Physicist Swimming Revolution
Posted on June 21, 2008 Comments (2)
A Revolution That Began With a Kick by Amy Shipley:
Swimmers, coaches and scientists say it is impossible to pinpoint one explanation. They cite many contributing factors, ranging from professional training groups that have sprouted across the United States to greater access to underwater cameras and other advanced technology.
But some say the most significant breakthrough has been a revival of a swimming maneuver developed more than 70 years ago by one of the physicists who worked on the atomic bomb.
Though utilized for decades, the underwater dolphin kick had not been fully exploited by the swimming mainstream until Olympic megastar Michael Phelps and a few other stars began polishing it — and crushing other swimmers with it — in recent years.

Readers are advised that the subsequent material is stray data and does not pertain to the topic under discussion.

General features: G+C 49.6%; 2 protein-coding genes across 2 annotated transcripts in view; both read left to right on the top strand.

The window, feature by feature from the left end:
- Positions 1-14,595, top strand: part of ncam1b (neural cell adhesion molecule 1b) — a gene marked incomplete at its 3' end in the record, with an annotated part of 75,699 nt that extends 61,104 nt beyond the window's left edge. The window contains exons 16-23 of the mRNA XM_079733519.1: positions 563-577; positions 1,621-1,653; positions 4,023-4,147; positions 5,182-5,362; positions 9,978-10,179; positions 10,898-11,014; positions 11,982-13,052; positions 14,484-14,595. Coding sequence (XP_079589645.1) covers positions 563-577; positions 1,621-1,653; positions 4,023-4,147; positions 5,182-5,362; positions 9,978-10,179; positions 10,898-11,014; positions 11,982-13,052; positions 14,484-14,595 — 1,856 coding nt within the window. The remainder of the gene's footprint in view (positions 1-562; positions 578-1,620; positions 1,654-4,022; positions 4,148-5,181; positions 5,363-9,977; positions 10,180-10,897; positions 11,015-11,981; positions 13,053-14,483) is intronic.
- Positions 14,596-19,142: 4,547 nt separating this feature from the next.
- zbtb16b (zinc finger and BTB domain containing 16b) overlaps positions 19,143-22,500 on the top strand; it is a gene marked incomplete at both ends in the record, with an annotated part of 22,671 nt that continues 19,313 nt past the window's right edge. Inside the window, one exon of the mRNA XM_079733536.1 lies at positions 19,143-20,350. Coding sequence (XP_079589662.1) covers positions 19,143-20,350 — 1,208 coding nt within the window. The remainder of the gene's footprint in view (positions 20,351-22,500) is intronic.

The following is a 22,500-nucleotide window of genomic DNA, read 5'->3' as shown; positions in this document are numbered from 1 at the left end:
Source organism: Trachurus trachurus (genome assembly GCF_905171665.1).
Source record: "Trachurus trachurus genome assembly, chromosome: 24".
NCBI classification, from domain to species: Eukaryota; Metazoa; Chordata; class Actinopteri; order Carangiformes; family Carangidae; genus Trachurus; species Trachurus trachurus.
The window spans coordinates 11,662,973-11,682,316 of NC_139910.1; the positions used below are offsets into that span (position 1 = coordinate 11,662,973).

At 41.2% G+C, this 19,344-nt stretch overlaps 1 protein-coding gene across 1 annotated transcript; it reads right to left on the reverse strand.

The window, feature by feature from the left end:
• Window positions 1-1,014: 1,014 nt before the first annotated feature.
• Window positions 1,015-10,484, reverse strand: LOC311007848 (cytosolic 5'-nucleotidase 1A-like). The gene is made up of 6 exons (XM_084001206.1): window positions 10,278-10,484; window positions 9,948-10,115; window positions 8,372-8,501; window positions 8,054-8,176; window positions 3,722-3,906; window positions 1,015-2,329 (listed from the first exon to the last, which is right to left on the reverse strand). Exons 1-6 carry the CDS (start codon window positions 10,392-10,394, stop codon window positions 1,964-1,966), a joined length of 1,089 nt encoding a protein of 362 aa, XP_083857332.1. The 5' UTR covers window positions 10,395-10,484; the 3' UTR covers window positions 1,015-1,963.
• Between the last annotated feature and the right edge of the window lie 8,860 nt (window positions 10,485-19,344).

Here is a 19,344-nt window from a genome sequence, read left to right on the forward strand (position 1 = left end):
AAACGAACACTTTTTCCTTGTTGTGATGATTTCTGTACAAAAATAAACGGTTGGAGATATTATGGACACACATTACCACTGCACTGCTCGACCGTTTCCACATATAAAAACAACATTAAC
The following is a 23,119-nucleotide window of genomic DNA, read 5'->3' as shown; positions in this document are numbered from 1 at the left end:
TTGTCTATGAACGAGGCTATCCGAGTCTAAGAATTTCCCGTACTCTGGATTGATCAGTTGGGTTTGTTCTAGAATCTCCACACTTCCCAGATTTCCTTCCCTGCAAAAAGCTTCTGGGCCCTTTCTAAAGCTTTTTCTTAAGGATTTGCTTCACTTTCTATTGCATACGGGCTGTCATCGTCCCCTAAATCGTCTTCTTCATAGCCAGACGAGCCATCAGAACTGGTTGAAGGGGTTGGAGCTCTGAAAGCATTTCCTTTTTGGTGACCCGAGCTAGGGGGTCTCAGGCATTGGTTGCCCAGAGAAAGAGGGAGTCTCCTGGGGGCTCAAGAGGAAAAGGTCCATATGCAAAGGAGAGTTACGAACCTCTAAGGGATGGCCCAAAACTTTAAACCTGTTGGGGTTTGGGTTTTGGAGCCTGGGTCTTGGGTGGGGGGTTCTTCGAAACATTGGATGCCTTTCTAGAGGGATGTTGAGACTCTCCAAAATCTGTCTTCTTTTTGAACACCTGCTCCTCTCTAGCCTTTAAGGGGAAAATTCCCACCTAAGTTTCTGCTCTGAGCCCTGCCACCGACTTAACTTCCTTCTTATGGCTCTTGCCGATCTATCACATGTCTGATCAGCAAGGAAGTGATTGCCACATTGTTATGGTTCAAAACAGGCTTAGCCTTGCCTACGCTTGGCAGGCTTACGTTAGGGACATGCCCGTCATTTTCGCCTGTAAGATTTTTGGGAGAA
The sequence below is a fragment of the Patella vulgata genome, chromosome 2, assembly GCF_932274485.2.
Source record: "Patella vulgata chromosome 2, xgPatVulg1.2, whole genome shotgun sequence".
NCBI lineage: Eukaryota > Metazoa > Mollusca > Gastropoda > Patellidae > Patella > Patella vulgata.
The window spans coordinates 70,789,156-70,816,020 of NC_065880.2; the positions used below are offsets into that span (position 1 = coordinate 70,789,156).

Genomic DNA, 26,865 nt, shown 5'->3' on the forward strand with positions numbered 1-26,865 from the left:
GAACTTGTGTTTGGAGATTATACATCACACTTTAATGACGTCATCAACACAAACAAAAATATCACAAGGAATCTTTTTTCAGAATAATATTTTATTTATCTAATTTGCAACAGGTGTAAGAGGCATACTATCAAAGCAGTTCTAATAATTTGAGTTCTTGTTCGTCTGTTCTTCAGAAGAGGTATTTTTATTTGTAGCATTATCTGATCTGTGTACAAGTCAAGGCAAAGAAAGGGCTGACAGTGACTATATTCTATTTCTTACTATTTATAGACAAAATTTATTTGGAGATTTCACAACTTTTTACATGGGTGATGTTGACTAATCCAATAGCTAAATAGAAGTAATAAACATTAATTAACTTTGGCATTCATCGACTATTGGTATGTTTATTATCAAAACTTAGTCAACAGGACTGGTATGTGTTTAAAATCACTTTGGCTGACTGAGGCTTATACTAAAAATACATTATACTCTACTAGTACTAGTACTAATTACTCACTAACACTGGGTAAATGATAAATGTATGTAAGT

Very interesting and another example of how good ideas are often ignored for a long time.
Schrader said Wilson, an alternate on the 1932 Olympic water polo team who studied fish propulsion at a Chicago aquarium, claimed to have shown the kick to Johnny Weissmuller, a training mate at the Illinois Athletic Club. “Weissmuller reproduced it perfectly, but was not impressed by it,” said Schrader in a phone interview, recalling a conversation with Wilson.
One of the first swimmers to turn heads with the underwater dolphin kick was David Berkoff, a Harvard graduate who became known for the “Berkoff Blastoff.” In 1988, Berkoff set several world records in the 100 backstroke by dolphin-kicking for 35 meters underwater at the start of the race.
Which goes to show you that you can gain advantages just by using the information that is available – your own innovation is not the only way to get ahead. Just doing a better job of adapting what others learn to your challenges can be very rewarding.